Stephen Jones, Director of the Bread Lab at the University of Washington, a laboratory-cum-craft bakery, adds another perspective. “It’s not so much the wheat, but what we’ve been doing with the flour,” he says. “The inside of a wheat kernel looks like a cotton ball. It’s just this white fluffy stuff, and that’s your white flour.” Most of the flavor and the nutrients in wheat are in the bran and the germ, the parts removed during processing.

At Bread Lab, Jones says, “We work with craft bakers to discover how to make something like 100% whole wheat taste good, and also to discover how to make the nutritional value of it available.” Not only that, their lab is surrounded by test plots of wheat, where they’re working on breeding grains that serve those purposes. “We do the science, and we do the art, too,” he says.

This past fall, Stone Barns Center for Food and Agriculture in New York State brought together a cast of the world’s foremost chefs with bakers and seed breeders like Jones, who make their work possible. “Chefs, breeders began to have conversations and discover that they had skills from each discipline to share with one another,” says Kirschenmann. “I almost instinctively knew that the chefs and the plant breeders were going to learn from one another,” he says, but “I didn’t anticipate that the discussions would be as dynamic as they were.”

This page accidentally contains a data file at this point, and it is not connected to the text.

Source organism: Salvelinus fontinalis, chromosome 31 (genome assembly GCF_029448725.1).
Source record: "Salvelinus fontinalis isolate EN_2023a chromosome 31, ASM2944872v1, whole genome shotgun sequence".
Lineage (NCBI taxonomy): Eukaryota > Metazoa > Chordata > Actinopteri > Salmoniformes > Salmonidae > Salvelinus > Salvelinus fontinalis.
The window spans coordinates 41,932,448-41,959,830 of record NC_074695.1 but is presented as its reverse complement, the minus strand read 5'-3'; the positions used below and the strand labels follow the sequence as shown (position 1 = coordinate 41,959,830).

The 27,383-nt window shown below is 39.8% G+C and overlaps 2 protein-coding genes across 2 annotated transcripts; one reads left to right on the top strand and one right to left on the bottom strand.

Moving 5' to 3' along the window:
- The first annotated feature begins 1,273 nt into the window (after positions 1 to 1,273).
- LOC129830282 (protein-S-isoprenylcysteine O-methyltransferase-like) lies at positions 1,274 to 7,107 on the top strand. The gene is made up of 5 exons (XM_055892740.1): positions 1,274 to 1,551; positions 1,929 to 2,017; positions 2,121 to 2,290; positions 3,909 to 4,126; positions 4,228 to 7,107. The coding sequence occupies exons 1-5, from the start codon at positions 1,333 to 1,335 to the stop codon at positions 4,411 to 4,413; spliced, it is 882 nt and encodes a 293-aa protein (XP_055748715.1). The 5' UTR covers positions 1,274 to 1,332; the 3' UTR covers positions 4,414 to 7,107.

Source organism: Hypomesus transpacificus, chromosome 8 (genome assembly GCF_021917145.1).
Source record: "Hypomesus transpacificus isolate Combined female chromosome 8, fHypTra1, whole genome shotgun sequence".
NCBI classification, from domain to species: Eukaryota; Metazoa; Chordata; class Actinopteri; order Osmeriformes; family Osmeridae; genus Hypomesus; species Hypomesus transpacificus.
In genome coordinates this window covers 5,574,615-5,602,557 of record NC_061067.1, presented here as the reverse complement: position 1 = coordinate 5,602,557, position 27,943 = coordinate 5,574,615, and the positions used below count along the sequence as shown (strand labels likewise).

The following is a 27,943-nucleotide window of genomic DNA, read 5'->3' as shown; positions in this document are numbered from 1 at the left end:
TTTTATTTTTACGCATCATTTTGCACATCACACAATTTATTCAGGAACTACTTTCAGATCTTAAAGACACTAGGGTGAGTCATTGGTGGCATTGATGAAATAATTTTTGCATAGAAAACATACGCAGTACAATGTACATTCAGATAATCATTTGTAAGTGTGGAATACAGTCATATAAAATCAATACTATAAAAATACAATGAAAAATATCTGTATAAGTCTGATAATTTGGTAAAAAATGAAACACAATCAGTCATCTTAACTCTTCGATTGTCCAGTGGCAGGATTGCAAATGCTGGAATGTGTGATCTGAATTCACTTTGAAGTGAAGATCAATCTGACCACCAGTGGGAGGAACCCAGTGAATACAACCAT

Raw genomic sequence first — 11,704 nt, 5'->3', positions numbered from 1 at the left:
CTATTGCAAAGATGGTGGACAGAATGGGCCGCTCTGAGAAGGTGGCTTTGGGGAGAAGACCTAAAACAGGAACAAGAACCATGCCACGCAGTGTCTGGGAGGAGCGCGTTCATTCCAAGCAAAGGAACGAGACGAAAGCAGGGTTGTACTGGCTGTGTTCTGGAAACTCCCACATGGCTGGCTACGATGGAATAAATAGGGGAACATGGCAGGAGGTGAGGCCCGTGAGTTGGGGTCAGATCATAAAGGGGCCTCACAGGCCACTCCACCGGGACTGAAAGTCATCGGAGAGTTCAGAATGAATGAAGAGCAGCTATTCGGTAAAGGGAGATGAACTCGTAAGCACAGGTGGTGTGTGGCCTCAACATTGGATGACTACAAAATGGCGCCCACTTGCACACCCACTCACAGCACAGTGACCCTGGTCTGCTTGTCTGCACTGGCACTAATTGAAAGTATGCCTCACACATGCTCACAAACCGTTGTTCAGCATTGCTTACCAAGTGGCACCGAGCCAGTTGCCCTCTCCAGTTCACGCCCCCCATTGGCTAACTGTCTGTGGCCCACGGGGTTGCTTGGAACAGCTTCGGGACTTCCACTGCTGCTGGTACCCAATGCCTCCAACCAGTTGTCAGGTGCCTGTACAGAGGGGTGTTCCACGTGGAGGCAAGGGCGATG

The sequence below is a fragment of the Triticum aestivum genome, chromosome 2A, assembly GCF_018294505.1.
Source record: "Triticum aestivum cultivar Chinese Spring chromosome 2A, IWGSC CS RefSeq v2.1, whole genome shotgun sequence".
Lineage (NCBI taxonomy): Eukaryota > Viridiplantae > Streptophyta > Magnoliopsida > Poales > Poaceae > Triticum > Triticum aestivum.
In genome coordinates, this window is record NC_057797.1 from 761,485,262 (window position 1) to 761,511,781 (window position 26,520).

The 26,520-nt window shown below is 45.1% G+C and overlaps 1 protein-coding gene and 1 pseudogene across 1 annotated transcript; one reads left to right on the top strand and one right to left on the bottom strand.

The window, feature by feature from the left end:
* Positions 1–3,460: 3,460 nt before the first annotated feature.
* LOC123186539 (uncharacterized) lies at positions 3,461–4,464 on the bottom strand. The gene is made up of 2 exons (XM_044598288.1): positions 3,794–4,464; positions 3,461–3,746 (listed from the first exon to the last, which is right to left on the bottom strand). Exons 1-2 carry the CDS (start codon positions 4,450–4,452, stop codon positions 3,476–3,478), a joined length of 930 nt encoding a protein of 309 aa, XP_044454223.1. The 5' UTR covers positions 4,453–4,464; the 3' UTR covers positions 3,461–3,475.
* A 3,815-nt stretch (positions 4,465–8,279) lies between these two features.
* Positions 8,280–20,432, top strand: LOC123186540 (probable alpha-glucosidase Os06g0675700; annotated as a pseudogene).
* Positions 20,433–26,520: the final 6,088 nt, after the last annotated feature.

Fred Kirschenmann

Fred Kirschenmann